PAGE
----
Types of Forex Charts

Once you understand the basic concepts of the Forex markets, you need to learn how to make decisions about which trades to make. There are two methods that Forex traders generally use for the research and analysis of foreign currencies – fundamental analysis and technical analysis. Fundamental analysis largely revolves around examining the various factors that can influence the Forex markets and studying macroeconomics. Technical analysis involves studying historical data on price and volume to help forecast future movements in price.

Technical analysis is very common in Forex trading and is based on the belief that all factors that can affect the price of a currency are effectively taken into account at any time and reflected in the currency price. Forex traders that rely on technical analysis look for patterns and trends that can assist with predicting what will happen in the future. These patterns and trends are found by studying charts which graphically depict price movements of foreign currencies over a specific period of time. There are three main types of chart used in online fx trading (listed below) and if you are going to rely on technical analysis then it will certainly help to understand a little more about each of these types

  • Line Charts
  • Bar Charts
  • Candlestick Charts

Line Charts

Line charts are the most simple of the three main charts types used in Forex technical analysis. The X axis (along the bottom) represents time passed and the Y axis (up the side) represents the price of any given currency against another. The data points represent the price of the relevant currency pair at any given time. A line chart can plot the prices at any time, but are often produced to show the closing price. The line then connects the data points to show how the price is moving. The chart below is an example of a line chart for the currency pair GBP/USD (the British pound against the US dollar).

Line Chart

As you can see, the line chart is very clear and easy to read. It is useful for providing an overall picture of a how a particular currency pair is performing. However, line charts are somewhat limited in the information they show compared to the other types of Forex charts.

Bar Charts

Bar charts are a little more complicated than line charts, and they show more information. Bar charts are also referred to as OHLC charts. This stands for Open, High, Low, Close – which is the data that is shown in a bar chart. The X axis and the T axis are the same, but there is a vertical line for each period of time. The highest price of the currency reached during that time period is indicated by the top of the vertical line and the lowest price of the currency reached is indicated by the bottom of the vertical line. The horizontal line that is placed to the left of each vertical line represents the opening price of that period and horizontal line that is placed to the right of each vertical line represents the closing price of that period. Below is an example of bar chart for the GBP/USD currency pair. It is for the same period as the line chart above, but has the additional data displayed.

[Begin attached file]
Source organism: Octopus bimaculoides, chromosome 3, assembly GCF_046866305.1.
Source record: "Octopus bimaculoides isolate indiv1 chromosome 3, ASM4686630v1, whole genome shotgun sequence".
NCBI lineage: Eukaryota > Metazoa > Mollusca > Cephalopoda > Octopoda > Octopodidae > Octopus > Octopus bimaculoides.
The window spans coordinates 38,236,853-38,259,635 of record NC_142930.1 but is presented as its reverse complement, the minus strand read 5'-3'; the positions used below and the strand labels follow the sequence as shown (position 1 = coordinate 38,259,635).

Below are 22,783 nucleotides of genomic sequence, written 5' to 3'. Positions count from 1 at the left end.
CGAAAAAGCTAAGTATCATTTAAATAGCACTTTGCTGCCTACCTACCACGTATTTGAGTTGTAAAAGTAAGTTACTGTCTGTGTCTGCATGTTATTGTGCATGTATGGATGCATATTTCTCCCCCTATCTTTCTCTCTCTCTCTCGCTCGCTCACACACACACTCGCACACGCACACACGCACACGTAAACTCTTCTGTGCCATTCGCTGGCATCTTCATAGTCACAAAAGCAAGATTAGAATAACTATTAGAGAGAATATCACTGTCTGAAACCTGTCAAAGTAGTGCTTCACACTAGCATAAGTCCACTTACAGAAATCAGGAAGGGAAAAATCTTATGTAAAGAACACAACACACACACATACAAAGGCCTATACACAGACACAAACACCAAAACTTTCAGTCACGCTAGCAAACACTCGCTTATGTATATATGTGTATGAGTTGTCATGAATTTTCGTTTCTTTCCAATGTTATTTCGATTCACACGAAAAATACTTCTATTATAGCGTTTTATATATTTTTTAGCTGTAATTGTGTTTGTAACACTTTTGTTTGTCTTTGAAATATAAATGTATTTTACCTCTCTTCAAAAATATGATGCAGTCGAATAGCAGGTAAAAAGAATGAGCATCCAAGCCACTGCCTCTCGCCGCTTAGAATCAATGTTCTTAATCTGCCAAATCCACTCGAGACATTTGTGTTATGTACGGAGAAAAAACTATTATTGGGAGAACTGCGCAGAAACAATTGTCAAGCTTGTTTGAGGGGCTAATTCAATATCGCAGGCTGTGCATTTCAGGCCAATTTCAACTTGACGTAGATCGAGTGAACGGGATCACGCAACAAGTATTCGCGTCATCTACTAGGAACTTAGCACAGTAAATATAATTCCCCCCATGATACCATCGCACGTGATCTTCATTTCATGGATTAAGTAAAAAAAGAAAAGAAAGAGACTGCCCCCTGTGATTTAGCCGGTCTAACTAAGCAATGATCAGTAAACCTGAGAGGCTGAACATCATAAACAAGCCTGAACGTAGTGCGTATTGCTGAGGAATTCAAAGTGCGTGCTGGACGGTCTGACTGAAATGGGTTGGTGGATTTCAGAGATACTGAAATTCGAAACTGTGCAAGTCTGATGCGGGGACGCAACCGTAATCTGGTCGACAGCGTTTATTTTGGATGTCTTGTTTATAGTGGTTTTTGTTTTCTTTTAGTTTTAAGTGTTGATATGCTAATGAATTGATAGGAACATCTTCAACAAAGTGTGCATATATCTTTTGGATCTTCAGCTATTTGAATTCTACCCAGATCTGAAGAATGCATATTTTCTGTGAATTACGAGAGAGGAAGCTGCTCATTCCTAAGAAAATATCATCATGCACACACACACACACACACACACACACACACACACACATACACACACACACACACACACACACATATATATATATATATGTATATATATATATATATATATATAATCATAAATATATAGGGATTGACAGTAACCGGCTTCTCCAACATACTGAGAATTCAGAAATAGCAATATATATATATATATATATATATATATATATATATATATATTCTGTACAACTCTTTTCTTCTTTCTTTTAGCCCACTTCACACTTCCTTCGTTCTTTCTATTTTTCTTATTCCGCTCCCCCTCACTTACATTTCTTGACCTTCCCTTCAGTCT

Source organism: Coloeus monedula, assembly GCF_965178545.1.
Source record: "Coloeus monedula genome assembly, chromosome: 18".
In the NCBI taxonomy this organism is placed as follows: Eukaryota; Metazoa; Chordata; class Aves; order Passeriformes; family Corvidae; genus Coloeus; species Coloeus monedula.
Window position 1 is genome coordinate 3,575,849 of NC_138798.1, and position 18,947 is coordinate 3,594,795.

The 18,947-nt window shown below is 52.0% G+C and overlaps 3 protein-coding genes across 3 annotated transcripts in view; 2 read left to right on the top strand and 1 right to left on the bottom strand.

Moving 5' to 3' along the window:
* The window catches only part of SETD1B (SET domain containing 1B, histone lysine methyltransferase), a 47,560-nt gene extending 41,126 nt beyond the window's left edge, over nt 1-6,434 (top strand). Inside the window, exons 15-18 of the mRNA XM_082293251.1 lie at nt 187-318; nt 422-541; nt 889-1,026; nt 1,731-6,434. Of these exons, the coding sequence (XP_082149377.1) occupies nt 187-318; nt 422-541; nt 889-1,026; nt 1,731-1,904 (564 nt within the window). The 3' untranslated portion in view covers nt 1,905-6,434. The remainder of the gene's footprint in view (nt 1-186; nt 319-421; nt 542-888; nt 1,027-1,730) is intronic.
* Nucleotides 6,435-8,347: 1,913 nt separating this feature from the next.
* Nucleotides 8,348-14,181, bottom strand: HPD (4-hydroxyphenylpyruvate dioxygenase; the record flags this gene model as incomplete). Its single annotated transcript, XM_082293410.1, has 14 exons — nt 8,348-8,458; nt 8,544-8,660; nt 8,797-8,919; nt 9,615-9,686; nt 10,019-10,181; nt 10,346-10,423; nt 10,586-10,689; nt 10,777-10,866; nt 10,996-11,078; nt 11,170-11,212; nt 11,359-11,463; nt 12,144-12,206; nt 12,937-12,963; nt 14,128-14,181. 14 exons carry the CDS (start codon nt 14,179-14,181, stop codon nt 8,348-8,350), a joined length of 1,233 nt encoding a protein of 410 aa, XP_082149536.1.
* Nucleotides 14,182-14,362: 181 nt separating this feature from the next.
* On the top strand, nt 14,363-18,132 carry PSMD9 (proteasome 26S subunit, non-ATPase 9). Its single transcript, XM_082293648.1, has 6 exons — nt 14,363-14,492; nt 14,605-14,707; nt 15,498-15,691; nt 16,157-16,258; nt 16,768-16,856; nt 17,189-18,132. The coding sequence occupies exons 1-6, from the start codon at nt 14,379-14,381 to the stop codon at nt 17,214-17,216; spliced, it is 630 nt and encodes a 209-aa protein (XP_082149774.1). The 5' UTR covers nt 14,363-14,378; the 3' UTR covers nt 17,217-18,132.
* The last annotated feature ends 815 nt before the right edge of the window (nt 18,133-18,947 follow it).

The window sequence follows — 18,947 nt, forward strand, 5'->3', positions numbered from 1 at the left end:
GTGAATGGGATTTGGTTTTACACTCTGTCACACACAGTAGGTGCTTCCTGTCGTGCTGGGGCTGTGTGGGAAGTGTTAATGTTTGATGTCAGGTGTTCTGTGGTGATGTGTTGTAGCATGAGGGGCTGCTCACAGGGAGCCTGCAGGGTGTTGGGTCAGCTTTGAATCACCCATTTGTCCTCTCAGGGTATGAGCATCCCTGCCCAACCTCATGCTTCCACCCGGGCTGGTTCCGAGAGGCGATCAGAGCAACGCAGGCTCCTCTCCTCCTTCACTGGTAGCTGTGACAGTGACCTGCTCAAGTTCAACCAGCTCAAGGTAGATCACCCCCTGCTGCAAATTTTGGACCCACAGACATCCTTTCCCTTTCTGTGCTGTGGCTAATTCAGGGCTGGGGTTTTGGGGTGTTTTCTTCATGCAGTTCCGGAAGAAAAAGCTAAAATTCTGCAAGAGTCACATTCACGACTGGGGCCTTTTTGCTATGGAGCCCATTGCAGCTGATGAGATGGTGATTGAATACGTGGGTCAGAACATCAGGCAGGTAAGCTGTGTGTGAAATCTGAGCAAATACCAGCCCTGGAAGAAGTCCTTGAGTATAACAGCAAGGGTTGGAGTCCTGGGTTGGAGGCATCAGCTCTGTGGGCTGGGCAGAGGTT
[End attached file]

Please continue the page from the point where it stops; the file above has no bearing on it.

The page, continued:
Bar Chart

You can see from the above example that a bar chart is a little harder to read than the line chart. However, it also provides more information than a line chart allowing for better analysis. Bar charts can be for any timeframe and each bar can depict any specific period of time. For each bar you can instantly see the open, high, low and close price for that period.

Candlestick Charts

Candlestick charts are widely used by Forex traders, and they are essentially very similar to bar charts. Like the bar chart, they show the open, high, low and close price for any given period of time. They offer a significant advantage to bar charts though, as they show an easy to recognise indication of which way the market is moving. The image below is an example of a candlestick chart, using the same data that was used for GBP/USD currency pair in the bar chart above.

Candlestick Chart

The candlestick charts gets in name from the fact that the chart shows images that look a little like candlesticks. You will see in the above example that the body of each candlestick is either red or green. The colour of the candlestick body indicates whether there was a rise or fall in price during the period depicted. A green body means that the price rose in that period, while a red body means the price fell during the period. Candlestick charts can also be produced in black and white, where a black body represents a falling price and a white body represents a rising price.

The lines at the top and the bottom of the body, sometimes referred to as wicks, show the high and low prices during the relevant period. The wick at the top shows the highest price reached while the wick at the bottom shows the lowest price reached. If the colour shows that there has been an upward movement, then you know that the bottom of the body is the opening price and the top of the body is the closing price. It is the other way around when there is a downward movement – the top of the body is the open and the bottom is the close. Candlestick charts are useful because you have all the information shown in a bar chart with the additional advantage of being able to instantly see market movements.

One of the most common forms of analysis in Forex trading is candlestick analysis. You can read more about this subject at Candlestick Analysis in Forex.

Using Charts Effectively

Now that you are aware of the different types of charts used in Forex trading, you need to understand how they are used. The following pages are useful for learning how to read charts and interpret the various patterns that can appear.